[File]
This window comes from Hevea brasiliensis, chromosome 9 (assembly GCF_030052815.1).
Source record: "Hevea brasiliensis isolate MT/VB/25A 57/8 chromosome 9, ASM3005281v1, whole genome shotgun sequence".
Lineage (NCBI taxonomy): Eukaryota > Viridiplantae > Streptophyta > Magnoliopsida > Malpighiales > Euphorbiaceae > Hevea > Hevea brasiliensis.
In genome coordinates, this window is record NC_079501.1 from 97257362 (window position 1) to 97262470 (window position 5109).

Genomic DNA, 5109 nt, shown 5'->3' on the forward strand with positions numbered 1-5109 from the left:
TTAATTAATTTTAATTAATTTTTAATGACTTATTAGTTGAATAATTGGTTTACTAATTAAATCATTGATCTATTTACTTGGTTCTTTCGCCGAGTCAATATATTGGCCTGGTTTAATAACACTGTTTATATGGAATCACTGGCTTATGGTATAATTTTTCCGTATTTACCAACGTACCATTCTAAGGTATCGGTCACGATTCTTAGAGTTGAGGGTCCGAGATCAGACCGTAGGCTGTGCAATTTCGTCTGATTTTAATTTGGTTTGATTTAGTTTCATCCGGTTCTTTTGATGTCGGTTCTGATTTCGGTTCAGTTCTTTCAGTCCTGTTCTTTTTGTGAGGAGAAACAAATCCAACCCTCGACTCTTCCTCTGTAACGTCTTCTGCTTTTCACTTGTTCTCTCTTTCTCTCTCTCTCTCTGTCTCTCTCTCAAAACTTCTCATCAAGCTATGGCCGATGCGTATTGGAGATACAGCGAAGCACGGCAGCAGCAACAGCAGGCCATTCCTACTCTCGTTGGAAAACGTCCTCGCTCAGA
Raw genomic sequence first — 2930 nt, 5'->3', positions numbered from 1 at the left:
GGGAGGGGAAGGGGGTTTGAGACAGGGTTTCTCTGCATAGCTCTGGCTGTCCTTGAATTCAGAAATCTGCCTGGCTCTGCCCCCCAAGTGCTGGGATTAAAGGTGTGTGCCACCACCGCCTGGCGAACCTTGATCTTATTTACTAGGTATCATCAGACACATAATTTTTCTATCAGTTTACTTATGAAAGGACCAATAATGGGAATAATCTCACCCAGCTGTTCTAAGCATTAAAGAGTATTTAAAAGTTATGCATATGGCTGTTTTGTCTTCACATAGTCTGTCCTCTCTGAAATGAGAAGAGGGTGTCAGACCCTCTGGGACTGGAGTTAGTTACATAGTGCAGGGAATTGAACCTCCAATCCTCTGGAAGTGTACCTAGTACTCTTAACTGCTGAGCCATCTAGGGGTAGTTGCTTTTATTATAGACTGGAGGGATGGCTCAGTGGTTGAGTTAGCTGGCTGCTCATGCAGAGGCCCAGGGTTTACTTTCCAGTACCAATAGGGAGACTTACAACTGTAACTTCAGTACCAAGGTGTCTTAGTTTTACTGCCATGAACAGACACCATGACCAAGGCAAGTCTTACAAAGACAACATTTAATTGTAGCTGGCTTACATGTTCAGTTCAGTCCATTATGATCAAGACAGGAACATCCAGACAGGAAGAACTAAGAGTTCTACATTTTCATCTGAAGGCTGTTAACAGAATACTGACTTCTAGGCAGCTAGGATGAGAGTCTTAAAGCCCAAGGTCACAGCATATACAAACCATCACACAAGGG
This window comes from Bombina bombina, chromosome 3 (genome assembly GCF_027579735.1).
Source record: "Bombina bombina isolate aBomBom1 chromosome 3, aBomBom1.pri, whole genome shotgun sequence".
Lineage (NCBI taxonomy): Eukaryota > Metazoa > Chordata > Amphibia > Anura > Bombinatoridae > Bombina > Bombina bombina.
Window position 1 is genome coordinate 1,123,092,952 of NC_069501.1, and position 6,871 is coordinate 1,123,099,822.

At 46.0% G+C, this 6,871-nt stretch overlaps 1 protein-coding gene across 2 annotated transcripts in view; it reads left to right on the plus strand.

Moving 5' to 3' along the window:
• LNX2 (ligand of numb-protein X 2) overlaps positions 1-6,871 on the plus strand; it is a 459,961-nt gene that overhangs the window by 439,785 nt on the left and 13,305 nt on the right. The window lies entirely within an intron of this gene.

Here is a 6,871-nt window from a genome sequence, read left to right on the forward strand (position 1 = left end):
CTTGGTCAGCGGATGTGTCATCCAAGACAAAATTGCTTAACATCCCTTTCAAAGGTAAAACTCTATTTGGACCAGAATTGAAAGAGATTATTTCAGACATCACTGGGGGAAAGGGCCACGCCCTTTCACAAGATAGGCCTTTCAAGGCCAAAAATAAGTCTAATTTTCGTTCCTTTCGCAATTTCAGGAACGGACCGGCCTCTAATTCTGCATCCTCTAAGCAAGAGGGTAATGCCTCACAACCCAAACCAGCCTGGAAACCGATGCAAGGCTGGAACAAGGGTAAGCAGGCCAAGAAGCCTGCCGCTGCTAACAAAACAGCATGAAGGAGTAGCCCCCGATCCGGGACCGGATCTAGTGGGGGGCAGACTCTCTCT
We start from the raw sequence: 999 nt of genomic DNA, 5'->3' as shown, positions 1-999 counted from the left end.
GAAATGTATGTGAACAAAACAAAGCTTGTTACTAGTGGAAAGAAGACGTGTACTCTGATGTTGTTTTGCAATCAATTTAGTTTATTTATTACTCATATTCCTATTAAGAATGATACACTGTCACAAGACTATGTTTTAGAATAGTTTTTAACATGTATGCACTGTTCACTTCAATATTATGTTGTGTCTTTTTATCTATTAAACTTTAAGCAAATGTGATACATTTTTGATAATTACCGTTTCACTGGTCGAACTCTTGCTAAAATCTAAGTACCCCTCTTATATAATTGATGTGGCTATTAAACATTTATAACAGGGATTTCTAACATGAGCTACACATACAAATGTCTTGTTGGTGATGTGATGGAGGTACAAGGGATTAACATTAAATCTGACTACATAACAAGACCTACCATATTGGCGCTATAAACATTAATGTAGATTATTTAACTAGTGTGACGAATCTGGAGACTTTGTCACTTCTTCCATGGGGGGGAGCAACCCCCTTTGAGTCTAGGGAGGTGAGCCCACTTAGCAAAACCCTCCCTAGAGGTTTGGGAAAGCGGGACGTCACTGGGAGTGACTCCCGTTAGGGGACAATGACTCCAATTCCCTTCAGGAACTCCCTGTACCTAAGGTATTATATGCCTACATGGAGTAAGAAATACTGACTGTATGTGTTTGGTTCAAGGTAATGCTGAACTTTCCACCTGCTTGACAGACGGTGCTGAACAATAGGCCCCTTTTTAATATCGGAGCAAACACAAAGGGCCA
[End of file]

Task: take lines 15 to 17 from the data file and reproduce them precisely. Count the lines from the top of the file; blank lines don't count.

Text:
• LNX2 (ligand of numb-protein X 2) overlaps positions 1-6,871 on the plus strand; it is a 459,961-nt gene that overhangs the window by 439,785 nt on the left and 13,305 nt on the right. The window lies entirely within an intron of this gene.

Here is a 6,871-nt window from a genome sequence, read left to right on the forward strand (position 1 = left end):
CTTGGTCAGCGGATGTGTCATCCAAGACAAAATTGCTTAACATCCCTTTCAAAGGTAAAACTCTATTTGGACCAGAATTGAAAGAGATTATTTCAGACATCACTGGGGGAAAGGGCCACGCCCTTTCACAAGATAGGCCTTTCAAGGCCAAAAATAAGTCTAATTTTCGTTCCTTTCGCAATTTCAGGAACGGACCGGCCTCTAATTCTGCATCCTCTAAGCAAGAGGGTAATGCCTCACAACCCAAACCAGCCTGGAAACCGATGCAAGGCTGGAACAAGGGTAAGCAGGCCAAGAAGCCTGCCGCTGCTAACAAAACAGCATGAAGGAGTAGCCCCCGATCCGGGACCGGATCTAGTGGGGGGCAGACTCTCTCT